From Our 2009 Archives
Drinking Your Way to Health? Perhaps Not
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SUNDAY, Oct. 18 (HealthDay News) -- Just about every month -- if not every week -- a new study emerges touting the health benefits to be gained from a daily glass of wine or a pint of dark beer.
The benefits related to cardiovascular health have become well-known. A study released in mid-July, for instance, found that moderate alcohol consumption reduces the risk of cardiovascular disease in women by increasing the amount of "good" cholesterol in the bloodstream and reducing blood sugar levels.
But other studies have linked a daily drink, most often wine, to reduced risk of dementia, bone loss and physical disabilities related to old age. Wine also has been found to increase life expectancy and provide potential protection against some forms of cancer, including esophageal cancer and lymphoma.
But don't invest in that case of Pinot noir just yet.
Experts with the American Cancer Society and the American Heart Association say that though these studies do show some benefits to moderate drinking, the health risks from alcohol consumption far outweigh the potential rewards.
Drinking any alcohol at all is known to increase your risk for contracting a number of types of cancer, said Susan Gapstur, vice president of epidemiology for the American Cancer Society. These include cancers of the mouth, pharynx, larynx, esophagus, liver, colon/rectum and breast.
"At the end of the day, if you are at very high risk for cancer, you might want to limit your alcohol consumption even further," Gapstur said. "It's a lifestyle modification you can make, and we don't have as many lifestyle modifications for preventing cancer as we do for coronary heart disease."
There also are other health risks from moderate drinking, including liver damage and accidents caused by impaired reflexes, said Dr. Jennifer Mieres, director of nuclear cardiology at the New York University School of Medicine and an American Heart Association spokeswoman.
The health benefits from drinking generally are related to the antioxidants and anti-inflammatories found in red wines and dark beers, Mieres said, but those substances can be found in a number of different fruits and vegetables.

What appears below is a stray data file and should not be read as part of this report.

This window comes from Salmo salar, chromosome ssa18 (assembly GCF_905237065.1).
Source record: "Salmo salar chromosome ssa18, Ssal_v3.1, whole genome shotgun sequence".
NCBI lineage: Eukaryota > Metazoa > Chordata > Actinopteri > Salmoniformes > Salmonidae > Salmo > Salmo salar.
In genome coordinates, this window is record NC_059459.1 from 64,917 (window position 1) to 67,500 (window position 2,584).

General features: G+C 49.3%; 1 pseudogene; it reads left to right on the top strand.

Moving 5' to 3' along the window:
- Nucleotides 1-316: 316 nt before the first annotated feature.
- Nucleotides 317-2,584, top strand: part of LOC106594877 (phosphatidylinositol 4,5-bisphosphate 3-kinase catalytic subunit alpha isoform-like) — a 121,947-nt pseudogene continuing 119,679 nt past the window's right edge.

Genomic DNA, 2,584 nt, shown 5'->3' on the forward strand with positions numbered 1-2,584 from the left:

"When it comes to disease prevention, you're better off changing your diet to include fruits and vegetables and get your antioxidants and anti-inflammatories from natural sources," she said.
For example, people can get resveratrol -- the antioxidant found in red wine that's believed to provide most of the drink's health benefits -- from drinking grape juice just as well as from drinking wine, Mieres said.
"For people that don't drink, not drinking is important," Mieres said. "You can get the same benefits of drinking from leading a heart-healthy lifestyle. To me, it's not worth the risk to start drinking. But for people who enjoy a glass of red wine or enjoy drinking, the key is to stick to the definition of moderation," she said.
Moderate drinking is defined as one drink a day for women and two drinks a day for men. What counts as one drink are:
Drinking anything more than that on a daily basis is known to lead to a host of health problems that can reduce your life expectancy, Mieres and Gapstur said.
"I think the take-home message is, if you don't drink, don't start to help protect yourself from coronary heart disease because there are so many other things you can do," Gapstur said. "If you already drink, you might want to limit your consumption."
Though the studies touting the positive health effects of alcohol are scientifically accurate, they also appear to play into people's desires for quick fixes to complex problems, Mieres said.
"To prevent heart disease, 50% of the work has to come from you," she said. "Prevention is a big piece, and you have to be accountable. You have to make lifestyle changes, and that's very tough to do. People look for easy ways to get heart-healthy benefits, and drinking is an easy way to do that. It's a known human tendency: Let's find an easy way out that doesn't involve a lot of thought or work."
Copyright © 2009 ScoutNews, LLC. All rights reserved.
SOURCES: Susan Gapstur, Ph.D., M.P.H., vice president, epidemiology, American Cancer Society; Jennifer Mieres, M.D., associate professor and director, nuclear cardiology, New York University School of Medicine, New York City
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